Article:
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Non-Competition and Non-Solicitation Clauses


Otherwise known as 'restrictive covenants', non-competition and non-solicitation clauses can have an immense impact on your ability to succeed in the workforce should your relationship with your employer end. Fortunately, both non-competition and non-solicitation clauses in Alberta are unenforceable by default unless your employer can prove reasonability with respect to:

  1. Time frame;

  2. Scope of activity restricted; and

  3. In certain circumstances, geographical area covered by the restriction(s).

Non-competition clauses tend to be more all encompassing than non-solicitation clauses. While non-competition clauses tend to restrict all forms of activity potentially in conflict with your former employer, including reemployment in that industry, non-solicitation clauses typically limit your ability to actively recruit old, existing or prospective employees and/or clients of your former employer.


 constructive dismissal covers any situation where an employer unilaterally alters a fundamental term or condition of an employee's rights in an employment arrangement, to the point where an objective person would find continued employment intolerable. The three most common forms of constructive dismissal involve salary decreases, demotions and/or the creation of a hostile work environment, but can include a variety of other factors.


In cases involving potential constructive dismissal, time is of the essence. Alberta courts typically allow an employee roughly a week or two to challenge their employer on unilateral change(s) to their employment agreement before the employee is deemed to have 'acquiesced' or accepted the change(s). Like with any contract, if one party breaches the agreement, the other party has the option to treat the contract as being repudiated, or move forward with the relationship. If they wait too long, they risk losing their claim.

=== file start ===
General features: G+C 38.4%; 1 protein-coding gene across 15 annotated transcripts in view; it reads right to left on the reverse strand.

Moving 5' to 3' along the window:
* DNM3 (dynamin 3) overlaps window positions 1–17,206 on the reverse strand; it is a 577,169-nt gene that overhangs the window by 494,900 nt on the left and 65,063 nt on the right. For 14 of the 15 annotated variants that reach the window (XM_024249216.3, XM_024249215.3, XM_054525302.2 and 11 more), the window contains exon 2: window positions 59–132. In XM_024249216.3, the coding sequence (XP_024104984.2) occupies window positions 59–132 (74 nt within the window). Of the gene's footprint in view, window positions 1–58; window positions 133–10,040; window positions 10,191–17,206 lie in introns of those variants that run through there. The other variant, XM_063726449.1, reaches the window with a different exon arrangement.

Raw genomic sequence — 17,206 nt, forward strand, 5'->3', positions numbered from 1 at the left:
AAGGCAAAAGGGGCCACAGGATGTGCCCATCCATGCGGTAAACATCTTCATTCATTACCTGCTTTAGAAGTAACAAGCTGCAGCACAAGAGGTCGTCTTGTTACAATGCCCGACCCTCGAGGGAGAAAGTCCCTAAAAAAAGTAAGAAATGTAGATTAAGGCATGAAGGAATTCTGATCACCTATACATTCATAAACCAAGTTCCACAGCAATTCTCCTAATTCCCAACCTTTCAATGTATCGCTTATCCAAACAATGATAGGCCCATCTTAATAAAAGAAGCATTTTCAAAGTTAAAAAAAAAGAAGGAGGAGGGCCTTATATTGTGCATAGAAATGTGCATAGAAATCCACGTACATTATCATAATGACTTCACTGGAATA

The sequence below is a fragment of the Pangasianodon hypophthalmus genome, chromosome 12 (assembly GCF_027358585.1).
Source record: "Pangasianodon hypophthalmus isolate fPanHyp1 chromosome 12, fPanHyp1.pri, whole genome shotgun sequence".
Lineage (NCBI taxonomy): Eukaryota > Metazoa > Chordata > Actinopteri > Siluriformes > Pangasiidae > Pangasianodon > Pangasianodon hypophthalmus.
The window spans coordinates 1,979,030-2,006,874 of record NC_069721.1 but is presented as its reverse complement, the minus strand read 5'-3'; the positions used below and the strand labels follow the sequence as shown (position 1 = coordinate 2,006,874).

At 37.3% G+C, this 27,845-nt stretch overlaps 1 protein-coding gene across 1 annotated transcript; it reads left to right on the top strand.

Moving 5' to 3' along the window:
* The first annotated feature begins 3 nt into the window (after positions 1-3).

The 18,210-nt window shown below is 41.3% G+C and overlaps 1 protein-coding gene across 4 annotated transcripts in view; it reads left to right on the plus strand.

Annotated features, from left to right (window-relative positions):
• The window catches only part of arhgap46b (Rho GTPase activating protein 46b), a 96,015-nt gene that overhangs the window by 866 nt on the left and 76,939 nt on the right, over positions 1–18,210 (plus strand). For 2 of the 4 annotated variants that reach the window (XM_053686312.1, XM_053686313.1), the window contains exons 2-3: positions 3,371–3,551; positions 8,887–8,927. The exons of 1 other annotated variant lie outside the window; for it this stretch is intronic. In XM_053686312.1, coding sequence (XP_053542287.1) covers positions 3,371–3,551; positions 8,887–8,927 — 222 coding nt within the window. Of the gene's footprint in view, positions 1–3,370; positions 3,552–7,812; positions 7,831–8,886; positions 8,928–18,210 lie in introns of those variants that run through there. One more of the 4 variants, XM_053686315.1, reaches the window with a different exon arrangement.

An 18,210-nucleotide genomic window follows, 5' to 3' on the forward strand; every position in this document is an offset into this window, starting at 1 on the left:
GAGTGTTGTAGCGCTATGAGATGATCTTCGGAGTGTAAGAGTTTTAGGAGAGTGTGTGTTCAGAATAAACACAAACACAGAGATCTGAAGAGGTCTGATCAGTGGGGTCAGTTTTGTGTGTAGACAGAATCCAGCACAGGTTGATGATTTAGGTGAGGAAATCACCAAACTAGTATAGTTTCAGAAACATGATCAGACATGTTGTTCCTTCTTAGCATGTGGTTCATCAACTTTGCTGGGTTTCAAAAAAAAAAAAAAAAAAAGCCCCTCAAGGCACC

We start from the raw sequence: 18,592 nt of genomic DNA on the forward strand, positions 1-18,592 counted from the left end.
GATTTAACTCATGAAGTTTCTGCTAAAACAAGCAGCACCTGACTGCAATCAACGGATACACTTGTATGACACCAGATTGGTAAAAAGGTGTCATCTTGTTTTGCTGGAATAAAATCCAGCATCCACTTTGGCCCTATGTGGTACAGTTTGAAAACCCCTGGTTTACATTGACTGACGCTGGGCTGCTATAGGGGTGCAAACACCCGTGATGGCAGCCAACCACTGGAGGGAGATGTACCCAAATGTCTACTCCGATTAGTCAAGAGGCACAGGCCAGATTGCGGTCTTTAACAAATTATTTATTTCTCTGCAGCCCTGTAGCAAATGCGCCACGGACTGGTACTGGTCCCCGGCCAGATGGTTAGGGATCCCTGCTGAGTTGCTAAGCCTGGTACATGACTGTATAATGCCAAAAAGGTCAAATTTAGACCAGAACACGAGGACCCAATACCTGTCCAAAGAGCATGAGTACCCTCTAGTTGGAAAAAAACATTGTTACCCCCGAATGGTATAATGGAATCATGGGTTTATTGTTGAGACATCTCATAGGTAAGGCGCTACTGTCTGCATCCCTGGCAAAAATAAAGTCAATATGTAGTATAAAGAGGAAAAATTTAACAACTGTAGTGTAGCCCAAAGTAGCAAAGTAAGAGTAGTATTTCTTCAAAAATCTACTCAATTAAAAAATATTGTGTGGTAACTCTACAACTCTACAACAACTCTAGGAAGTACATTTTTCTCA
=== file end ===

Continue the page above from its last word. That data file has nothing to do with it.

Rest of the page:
That is not to say that you should not speak with an employment law firm just because several weeks or months have passed since your employer imposed a unilateral change to your working conditions. Many constructive dismissal scenarios are pre-meditated by the employer, introduced to you piece meal over time, and are intended to squeeze you out of the company until you voluntarily resign. Indeed, constructive dismissal is also sometimes called 'dismissal by disguise'.


At minimum, speaking with a constructive dismissal specialist can leave you equipped to protect yourself in the future; for example, by actively protesting in writing any future changes to your contract and establishing a paper trail.   


A constructive dismissal requires an employee to formally resign from his or her position in writing. It is important that the written resignation letter does not give the impression that the employee is voluntarily choosing to leave, or is doing so on good terms. Employees who involuntarily resign sometimes receive severance, employees who voluntarily resign almost never do. It is typically a good practice to include the term 'constructive dismissal' right in the letter to avoid any confusion as to why you are leaving.

It is important to contact an employment law attorney as soon as possible after you realize you may have a constructive dismissal claim, but before you resign. There are no hard and fast rules about what constitutes a constructive dismissal. Each case depends on the unique facts at hand. This is why it is important that you talk to an experienced employment specialist as soon as possible after an incident has occurred, but before you resign.

Constructively dismissed employees are typically granted the same remedies as employees who have been terminated without cause. Visit our page on 'wrongful dismissals' for more information. 


Constructive Dismissal

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Other Information on Constructive Dismissal

What are some other indicators that I may have been constructively dismissed?

In addition to salary decreases, demotions, and toxic work environments, other common indicators can include:


  • Changes in work schedule or hours;

  • Change of work location;

  • Temporary layoffs;

  • Consistent performance reviews and/or 'competency testing';

  • Changes in who you report to; and

  • Significant changes to your duties and responsibilities.

Do I still have to give my employer notice of my resignation? If so, how much notice?


In most circumstances, yes. Note that under the Alberta Employment Standards Code, an employee with between ninety days and two years of tenure has an obligation to provide their employer with one week of notice. Employees with over two years of tenure must give them two weeks of notice. The notice period may be higher or lower depending on you employment contract and/or the industry you are working in. When in doubt, speak to an employment attorney.



Calgary Constructive Dismissal

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